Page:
Las Cruces, New Mexico:  Las Cruces is almost always sunny.  In fact, it is sunny an average of 350 days a year!  AARP Magazine actually lists Las Cruces as a "retirement dream town."  Home prices average only $178,000 and the median household income is about $37,471 ... well within the means of many retirees.    There are plenty of recreational activities, too!  It is a lovely, charming community that is very appealing to people who want to live in the Sun Belt.  I have driven through Las Cruces during cross-country trips, and it does get quite hot in the summer!

San Luis Obispo, California:  San Luis Obispo is often nicknamed SLO ... and the nickname fits.  It is a very relaxed, slow-paced small city, and absolutely lovely.  My husband's sister has retired nearby in the small town of Avila Beach, one of several charming beach towns near SLO.  San Luis Obispo was actually named one of the happiest places in the world by writer Dan Buettner in his book "Thrive."  The average home in SLO sells for $695,000 and the median household income is $38,000.  There are affordable places to live there, although the cost of living is higher than other places on this list. 

St. George, Utah:  This small community is about 130 miles from Las Vegas, the nearest large city.  The average house sells for $311,000 and the median household income is $46,000.  This is a beautiful area, with golf courses and gorgeous vistas.  About 70% of the residents are Mormon, and there are only two state-owned liquor stores in the area; so, if you are a big drinker, this may not be the best community for you.  Another concern is the fact that the nearest major medical center is in Las Vegas.  However, most residents have long life expectancies, so this may not be a concern for you!

Santa Fe, New Mexico:  Santa Fe is a fascinating mixture of Spanish, Native American and modern American cultures.  It is an artists' colony, as well as a mecca for people who love music, including the symphony and opera.  The average home sells for $433,000 and the median household income is $52,000.  It is a small city, with a population of only 68,000.  In addition to modern medical facilities, this is also a popular location for alternative healing and holistic medicine.  It has been listed as one of the 10 healthiest places in the US to live!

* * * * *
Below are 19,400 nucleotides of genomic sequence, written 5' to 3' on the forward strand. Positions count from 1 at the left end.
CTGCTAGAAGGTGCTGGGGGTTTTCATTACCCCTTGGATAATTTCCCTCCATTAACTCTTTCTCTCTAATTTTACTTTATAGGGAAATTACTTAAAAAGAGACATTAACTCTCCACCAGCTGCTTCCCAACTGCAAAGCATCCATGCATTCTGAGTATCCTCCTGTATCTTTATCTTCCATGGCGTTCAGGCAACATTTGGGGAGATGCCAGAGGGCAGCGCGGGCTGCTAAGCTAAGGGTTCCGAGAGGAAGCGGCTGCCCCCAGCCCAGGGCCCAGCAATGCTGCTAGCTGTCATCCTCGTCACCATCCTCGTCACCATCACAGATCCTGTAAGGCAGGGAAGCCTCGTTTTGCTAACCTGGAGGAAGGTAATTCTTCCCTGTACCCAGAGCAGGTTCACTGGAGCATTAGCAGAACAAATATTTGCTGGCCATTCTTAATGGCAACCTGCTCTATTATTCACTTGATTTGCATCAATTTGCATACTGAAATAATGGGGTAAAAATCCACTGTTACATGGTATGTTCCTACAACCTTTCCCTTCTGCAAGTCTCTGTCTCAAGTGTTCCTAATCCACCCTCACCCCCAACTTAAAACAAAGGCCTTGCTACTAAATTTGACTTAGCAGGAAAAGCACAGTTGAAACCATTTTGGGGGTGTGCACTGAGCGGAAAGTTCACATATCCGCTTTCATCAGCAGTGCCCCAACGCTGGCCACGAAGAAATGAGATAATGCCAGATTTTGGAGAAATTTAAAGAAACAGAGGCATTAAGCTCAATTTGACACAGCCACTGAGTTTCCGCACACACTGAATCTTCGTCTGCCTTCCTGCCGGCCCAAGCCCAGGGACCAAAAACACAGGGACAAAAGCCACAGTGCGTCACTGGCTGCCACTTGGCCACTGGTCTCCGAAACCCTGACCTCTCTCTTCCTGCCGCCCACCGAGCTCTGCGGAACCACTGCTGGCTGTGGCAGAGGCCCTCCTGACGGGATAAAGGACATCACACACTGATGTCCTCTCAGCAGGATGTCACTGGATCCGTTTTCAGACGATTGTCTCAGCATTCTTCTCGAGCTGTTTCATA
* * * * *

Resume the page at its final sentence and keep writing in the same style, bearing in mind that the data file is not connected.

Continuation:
Bend, Oregon:  Bend is the sunny inland area where many residents of Oregon travel to get out of the frequent coastal rain.  It is in the high desert, about two hours southeast of Portland.  The average home price is $427,000 and the median household income is $53,177.  One of the upsides of living in Oregon include paying no state taxes on your pension income. 

Fort Worth, Texas: My husband and I lived for 25 years in the Dallas-Fort Worth area of north central Texas, and we have a number of friends who have chosen to retire in that area. The summers get very hot ... often over 100 degrees.  The winters tend to be mild, although so-called "Blue Northerns" do occasionally bring frigid temperatures to this area of Texas.  However, people can golf,  play tennis, go boating and enjoy other outdoor sports almost the year around.  This area of Texas is surrounded by over 100 lakes, so you may want to expand your search outside the major cities to some of the lovely lakeside subdivisions in the area.  Within the city of Fort Worth, the average home sells for $148,000 and the median household income is $47,634.  Texas also has the advantage of no state income taxes at all, although property taxes are higher than in other states.

If you want to enjoy sunshine most of the year, any of these communities could be a good choice for you.  Remember to expand your house hunt outside the immediate area of the towns and cities mentioned.  There are a lot of wonderful communities in the U.S. sunbelt!  If you know of other communities that may interest readers, feel free to mention them in the comments sections.

If you are looking for more retirement ideas, use the tabs or pull down menu at the top of the page for links to hundreds of other articles on a wide variety of topics of interest to retirees and Baby-Boomers.

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Photo from personal collection of author.